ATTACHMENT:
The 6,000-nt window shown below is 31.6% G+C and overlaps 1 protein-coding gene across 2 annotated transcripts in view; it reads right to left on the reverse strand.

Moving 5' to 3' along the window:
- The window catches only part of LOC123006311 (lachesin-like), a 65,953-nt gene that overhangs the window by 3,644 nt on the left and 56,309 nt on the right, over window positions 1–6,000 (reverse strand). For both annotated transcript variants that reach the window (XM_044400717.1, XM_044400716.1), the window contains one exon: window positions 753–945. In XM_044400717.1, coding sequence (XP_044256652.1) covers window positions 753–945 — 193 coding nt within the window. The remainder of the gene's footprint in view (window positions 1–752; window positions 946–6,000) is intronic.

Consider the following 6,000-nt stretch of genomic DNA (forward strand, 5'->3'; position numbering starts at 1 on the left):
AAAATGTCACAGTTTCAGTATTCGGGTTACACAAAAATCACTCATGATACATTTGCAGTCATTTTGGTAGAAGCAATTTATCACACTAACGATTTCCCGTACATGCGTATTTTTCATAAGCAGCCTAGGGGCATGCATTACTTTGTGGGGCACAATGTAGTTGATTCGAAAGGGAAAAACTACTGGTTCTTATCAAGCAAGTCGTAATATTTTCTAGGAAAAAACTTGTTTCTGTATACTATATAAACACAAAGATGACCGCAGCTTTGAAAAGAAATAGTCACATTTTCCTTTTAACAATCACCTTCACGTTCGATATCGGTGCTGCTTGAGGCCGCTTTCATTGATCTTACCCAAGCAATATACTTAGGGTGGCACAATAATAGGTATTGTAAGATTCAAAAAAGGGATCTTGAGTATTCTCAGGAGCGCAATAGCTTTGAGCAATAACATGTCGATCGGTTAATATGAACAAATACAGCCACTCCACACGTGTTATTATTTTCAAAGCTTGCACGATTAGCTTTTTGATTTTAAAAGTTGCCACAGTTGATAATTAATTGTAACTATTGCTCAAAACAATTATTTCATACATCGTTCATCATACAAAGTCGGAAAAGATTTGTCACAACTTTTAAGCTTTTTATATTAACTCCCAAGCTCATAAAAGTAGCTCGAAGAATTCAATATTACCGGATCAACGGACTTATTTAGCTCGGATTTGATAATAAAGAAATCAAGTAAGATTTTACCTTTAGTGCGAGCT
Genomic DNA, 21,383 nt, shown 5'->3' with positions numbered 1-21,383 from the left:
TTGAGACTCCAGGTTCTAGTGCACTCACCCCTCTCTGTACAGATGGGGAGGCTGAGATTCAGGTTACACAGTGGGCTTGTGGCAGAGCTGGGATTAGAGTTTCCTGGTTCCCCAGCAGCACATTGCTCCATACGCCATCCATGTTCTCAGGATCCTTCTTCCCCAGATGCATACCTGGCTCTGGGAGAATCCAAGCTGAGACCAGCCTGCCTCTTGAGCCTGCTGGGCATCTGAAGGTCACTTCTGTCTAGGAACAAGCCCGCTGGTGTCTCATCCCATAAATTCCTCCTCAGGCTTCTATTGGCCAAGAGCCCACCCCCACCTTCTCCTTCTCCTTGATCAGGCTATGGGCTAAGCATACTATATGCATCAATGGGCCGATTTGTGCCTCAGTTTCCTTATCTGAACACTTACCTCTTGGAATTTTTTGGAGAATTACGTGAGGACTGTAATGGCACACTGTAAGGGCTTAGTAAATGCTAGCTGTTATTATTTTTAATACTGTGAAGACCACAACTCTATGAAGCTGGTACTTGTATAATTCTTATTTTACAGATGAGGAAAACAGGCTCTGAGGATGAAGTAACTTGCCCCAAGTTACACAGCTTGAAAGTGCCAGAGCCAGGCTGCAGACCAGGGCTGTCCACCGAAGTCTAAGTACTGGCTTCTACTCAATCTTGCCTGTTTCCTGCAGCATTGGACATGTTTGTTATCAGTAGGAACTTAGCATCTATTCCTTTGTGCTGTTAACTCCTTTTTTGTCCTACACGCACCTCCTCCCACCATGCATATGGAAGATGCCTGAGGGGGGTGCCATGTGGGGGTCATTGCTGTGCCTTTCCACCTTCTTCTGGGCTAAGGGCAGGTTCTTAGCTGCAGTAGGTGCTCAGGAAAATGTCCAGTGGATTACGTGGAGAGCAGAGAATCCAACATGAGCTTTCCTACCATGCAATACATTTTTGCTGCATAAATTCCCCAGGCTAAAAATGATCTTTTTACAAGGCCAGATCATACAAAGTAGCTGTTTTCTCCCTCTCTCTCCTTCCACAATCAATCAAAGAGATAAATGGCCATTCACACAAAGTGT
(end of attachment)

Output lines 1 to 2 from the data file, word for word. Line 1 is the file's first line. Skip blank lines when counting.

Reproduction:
The 6,000-nt window shown below is 31.6% G+C and overlaps 1 protein-coding gene across 2 annotated transcripts in view; it reads right to left on the reverse strand.

Moving 5' to 3' along the window: